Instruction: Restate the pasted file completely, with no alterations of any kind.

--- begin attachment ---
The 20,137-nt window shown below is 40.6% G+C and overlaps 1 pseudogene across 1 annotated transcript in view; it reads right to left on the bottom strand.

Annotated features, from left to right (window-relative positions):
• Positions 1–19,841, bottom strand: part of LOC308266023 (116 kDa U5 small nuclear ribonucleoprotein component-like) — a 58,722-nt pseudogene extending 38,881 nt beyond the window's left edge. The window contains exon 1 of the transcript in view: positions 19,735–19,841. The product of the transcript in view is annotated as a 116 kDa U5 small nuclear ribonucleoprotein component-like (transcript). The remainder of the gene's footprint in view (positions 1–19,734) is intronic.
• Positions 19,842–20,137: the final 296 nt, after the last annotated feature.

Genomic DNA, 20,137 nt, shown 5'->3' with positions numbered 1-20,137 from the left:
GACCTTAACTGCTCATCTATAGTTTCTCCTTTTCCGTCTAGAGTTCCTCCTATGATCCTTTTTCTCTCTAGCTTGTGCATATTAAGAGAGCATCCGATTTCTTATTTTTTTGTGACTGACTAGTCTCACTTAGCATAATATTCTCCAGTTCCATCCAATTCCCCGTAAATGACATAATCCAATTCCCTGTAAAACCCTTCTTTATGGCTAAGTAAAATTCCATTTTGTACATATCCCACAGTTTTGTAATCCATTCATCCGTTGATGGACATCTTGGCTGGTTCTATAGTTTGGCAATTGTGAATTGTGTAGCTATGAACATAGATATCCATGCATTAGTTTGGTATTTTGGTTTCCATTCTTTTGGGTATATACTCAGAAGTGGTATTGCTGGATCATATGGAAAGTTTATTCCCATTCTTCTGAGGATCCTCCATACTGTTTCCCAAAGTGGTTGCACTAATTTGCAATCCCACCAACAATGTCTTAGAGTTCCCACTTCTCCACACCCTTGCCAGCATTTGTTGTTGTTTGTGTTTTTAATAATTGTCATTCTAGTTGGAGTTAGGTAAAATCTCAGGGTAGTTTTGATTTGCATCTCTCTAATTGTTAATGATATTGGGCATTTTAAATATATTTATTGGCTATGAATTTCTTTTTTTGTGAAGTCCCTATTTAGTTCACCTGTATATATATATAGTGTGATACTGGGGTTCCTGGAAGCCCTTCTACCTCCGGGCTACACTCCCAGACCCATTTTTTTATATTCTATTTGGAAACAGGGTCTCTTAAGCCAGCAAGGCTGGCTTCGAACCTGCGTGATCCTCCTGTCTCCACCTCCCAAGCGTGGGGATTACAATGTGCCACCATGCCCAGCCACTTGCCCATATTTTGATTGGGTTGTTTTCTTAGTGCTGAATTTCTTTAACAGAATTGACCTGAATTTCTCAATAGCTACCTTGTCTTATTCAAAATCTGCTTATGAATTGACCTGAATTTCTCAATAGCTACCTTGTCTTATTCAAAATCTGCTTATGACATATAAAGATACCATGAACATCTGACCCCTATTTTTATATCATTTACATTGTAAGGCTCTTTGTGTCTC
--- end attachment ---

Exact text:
The 20,137-nt window shown below is 40.6% G+C and overlaps 1 pseudogene across 1 annotated transcript in view; it reads right to left on the bottom strand.

Annotated features, from left to right (window-relative positions):
• Positions 1–19,841, bottom strand: part of LOC308266023 (116 kDa U5 small nuclear ribonucleoprotein component-like) — a 58,722-nt pseudogene extending 38,881 nt beyond the window's left edge. The window contains exon 1 of the transcript in view: positions 19,735–19,841. The product of the transcript in view is annotated as a 116 kDa U5 small nuclear ribonucleoprotein component-like (transcript). The remainder of the gene's footprint in view (positions 1–19,734) is intronic.
• Positions 19,842–20,137: the final 296 nt, after the last annotated feature.

Genomic DNA, 20,137 nt, shown 5'->3' with positions numbered 1-20,137 from the left:
GACCTTAACTGCTCATCTATAGTTTCTCCTTTTCCGTCTAGAGTTCCTCCTATGATCCTTTTTCTCTCTAGCTTGTGCATATTAAGAGAGCATCCGATTTCTTATTTTTTTGTGACTGACTAGTCTCACTTAGCATAATATTCTCCAGTTCCATCCAATTCCCCGTAAATGACATAATCCAATTCCCTGTAAAACCCTTCTTTATGGCTAAGTAAAATTCCATTTTGTACATATCCCACAGTTTTGTAATCCATTCATCCGTTGATGGACATCTTGGCTGGTTCTATAGTTTGGCAATTGTGAATTGTGTAGCTATGAACATAGATATCCATGCATTAGTTTGGTATTTTGGTTTCCATTCTTTTGGGTATATACTCAGAAGTGGTATTGCTGGATCATATGGAAAGTTTATTCCCATTCTTCTGAGGATCCTCCATACTGTTTCCCAAAGTGGTTGCACTAATTTGCAATCCCACCAACAATGTCTTAGAGTTCCCACTTCTCCACACCCTTGCCAGCATTTGTTGTTGTTTGTGTTTTTAATAATTGTCATTCTAGTTGGAGTTAGGTAAAATCTCAGGGTAGTTTTGATTTGCATCTCTCTAATTGTTAATGATATTGGGCATTTTAAATATATTTATTGGCTATGAATTTCTTTTTTTGTGAAGTCCCTATTTAGTTCACCTGTATATATATATAGTGTGATACTGGGGTTCCTGGAAGCCCTTCTACCTCCGGGCTACACTCCCAGACCCATTTTTTTATATTCTATTTGGAAACAGGGTCTCTTAAGCCAGCAAGGCTGGCTTCGAACCTGCGTGATCCTCCTGTCTCCACCTCCCAAGCGTGGGGATTACAATGTGCCACCATGCCCAGCCACTTGCCCATATTTTGATTGGGTTGTTTTCTTAGTGCTGAATTTCTTTAACAGAATTGACCTGAATTTCTCAATAGCTACCTTGTCTTATTCAAAATCTGCTTATGAATTGACCTGAATTTCTCAATAGCTACCTTGTCTTATTCAAAATCTGCTTATGACATATAAAGATACCATGAACATCTGACCCCTATTTTTATATCATTTACATTGTAAGGCTCTTTGTGTCTC